If that’s the case, what implications does this push towards bigger have on the nascent wearables market? Will consumers be more likely to purchase a smartwatch if they have a smartphone that’s too large to be readily available?

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Daniel Bader: I think there’s a point to be made about the confluence of smartwatches and phablets; the former doing triage for the latter makes more sense when the latter is too cumbersome to remove from one’s pocket or bag. These days, smartwatches are to smartphones as smartphones were once to laptops, a slightly more manageable conduit to managing content.

It also stands to reason that wearables, as they stand right now, are more aimed to fill the gaps in platforms that tablets never could quite get right. The prospect of using a tablet to create or consume content seems great for most people, but once they saw it was possible to consolidate that experience into a single device — a larger phablet — many took the bait. That the larger phablets quickly lowered in cost, many of them becoming free on contract, made, or is making, the prospect of spending that extra cash on a smartwatch more attractive.

Indeed, as the smartphone did with the home phone, the camera, the MP3 player and, increasingly, the laptop, larger smartphones are mitigating the need for a tablet in many homes.

But the North American market is just one place: inexpensive tablets still have huge potential in emerging markets, especially since smartphone penetration has not reached the same heights as it has here. For tablets, that’s where the growth is. But do you think Canadians have checked out of tablets completely, or are we just in an awkward teenage phase right now?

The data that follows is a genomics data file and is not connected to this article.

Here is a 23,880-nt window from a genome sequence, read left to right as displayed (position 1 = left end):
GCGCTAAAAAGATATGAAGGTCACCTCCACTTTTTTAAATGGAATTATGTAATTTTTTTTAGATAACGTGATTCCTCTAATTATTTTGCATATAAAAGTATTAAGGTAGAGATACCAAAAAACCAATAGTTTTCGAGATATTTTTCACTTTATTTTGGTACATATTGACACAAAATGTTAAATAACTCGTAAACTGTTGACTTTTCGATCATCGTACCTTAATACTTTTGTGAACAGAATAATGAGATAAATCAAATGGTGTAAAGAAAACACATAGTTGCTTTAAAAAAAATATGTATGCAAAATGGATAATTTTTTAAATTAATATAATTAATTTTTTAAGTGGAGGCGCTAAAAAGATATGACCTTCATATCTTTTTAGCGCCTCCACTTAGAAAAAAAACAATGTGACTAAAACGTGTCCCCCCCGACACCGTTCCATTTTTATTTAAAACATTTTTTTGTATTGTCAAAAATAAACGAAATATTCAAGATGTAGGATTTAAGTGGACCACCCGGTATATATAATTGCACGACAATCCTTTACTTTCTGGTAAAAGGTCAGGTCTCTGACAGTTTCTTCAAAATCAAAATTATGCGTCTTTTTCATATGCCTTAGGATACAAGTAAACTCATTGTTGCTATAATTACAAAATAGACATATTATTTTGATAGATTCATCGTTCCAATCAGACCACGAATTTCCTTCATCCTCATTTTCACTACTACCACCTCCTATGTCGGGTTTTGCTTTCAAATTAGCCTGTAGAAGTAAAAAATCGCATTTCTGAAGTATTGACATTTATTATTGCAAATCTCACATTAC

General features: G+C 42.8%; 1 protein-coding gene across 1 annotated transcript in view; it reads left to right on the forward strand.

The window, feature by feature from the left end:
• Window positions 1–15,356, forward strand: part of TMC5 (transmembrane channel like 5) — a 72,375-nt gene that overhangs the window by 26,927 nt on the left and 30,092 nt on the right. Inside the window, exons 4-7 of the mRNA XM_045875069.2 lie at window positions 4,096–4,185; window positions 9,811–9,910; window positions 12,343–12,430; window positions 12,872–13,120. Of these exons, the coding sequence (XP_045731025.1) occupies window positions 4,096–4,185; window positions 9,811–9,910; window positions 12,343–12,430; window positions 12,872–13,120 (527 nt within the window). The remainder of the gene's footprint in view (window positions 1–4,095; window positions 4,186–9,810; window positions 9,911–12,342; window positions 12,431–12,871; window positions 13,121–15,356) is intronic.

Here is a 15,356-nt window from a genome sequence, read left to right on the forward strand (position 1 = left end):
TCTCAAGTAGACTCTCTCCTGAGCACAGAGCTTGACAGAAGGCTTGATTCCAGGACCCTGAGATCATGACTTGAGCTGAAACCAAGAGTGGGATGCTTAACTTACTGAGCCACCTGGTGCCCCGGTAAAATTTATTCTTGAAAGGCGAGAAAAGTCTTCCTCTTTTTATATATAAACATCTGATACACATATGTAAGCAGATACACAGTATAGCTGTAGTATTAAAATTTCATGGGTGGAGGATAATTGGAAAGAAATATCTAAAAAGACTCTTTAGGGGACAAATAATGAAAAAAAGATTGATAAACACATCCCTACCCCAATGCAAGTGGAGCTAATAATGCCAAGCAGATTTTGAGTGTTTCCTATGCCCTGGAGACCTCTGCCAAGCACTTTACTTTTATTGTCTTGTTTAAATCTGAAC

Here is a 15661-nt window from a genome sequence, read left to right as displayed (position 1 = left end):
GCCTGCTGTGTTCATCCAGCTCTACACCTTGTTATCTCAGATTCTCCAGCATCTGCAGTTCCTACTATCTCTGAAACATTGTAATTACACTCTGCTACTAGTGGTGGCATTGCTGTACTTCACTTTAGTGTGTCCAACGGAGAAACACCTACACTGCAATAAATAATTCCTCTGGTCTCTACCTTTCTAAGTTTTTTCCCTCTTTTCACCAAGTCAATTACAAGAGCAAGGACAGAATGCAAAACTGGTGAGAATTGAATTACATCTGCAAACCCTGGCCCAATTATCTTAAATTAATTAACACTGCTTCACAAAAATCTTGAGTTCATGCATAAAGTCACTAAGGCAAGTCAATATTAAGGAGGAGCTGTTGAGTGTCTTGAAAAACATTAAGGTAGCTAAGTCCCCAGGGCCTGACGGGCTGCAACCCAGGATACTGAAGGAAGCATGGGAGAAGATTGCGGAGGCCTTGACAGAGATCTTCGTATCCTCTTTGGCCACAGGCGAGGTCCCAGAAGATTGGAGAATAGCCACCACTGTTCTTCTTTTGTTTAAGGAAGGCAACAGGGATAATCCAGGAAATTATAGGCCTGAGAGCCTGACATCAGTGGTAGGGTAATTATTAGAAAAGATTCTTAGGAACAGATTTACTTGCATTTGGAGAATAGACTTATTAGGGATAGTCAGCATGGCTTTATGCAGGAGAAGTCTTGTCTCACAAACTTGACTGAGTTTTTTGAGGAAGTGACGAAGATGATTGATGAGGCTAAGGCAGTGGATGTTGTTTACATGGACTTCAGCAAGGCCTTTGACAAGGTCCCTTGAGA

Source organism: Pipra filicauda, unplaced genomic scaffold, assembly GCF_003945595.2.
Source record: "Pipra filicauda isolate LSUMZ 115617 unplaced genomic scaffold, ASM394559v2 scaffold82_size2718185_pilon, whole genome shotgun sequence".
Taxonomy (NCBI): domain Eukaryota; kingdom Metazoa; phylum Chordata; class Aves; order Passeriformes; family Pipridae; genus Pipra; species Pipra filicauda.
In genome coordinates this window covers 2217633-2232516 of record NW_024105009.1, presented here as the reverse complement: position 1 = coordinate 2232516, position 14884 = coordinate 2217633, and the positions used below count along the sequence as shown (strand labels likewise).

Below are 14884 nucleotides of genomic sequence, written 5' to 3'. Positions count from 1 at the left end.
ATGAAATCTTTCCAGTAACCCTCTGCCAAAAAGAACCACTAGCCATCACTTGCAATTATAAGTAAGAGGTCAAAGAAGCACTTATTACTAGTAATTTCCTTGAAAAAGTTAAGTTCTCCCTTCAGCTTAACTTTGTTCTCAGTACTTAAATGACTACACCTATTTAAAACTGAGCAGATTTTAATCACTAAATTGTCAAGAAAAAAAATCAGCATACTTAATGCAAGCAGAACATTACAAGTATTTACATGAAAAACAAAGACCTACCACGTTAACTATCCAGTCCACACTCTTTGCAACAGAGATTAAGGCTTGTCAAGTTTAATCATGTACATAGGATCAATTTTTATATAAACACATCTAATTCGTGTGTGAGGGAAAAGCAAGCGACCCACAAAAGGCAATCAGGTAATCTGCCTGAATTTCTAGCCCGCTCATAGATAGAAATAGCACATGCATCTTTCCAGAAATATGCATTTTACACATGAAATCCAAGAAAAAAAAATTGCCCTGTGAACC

Douglas Soltys: I wouldn’t exactly call it an awkward teenage phase, but it’s certainly a period of self-discovery. Tablets definitely have huge potential in emerging markets, where, like smartphones, they can function as laptop replacements — although in that case, radio-enabled tablets are a must, as reliable Wi-Fi access simply isn’t prevalent.

In North America, I think we’ve finally reached the point where the newness of the tech has worn off, and we’re starting to realize that we simply don’t need a device in every form factor: wearable, smartphone, tablet, laptop. I believe this is less about cost and more about redundancy: even you and I would be hard pressed to rock all four device types day-to-day — and we work in tech.

If that’s the case, the tablet market — like the wearable market, the smartphone market, and the laptop market — will continue to ebb and flow as technology advances, forcing consumers to regularly reconsider the two (maybe three) devices they’re willing to take with them each day. We’re at the point now as well where no one combination is vastly superior to the alternatives, but there’s enough value amongst each to win over small pockets of advocates.

In other words, expect a lot of college-era experimentation.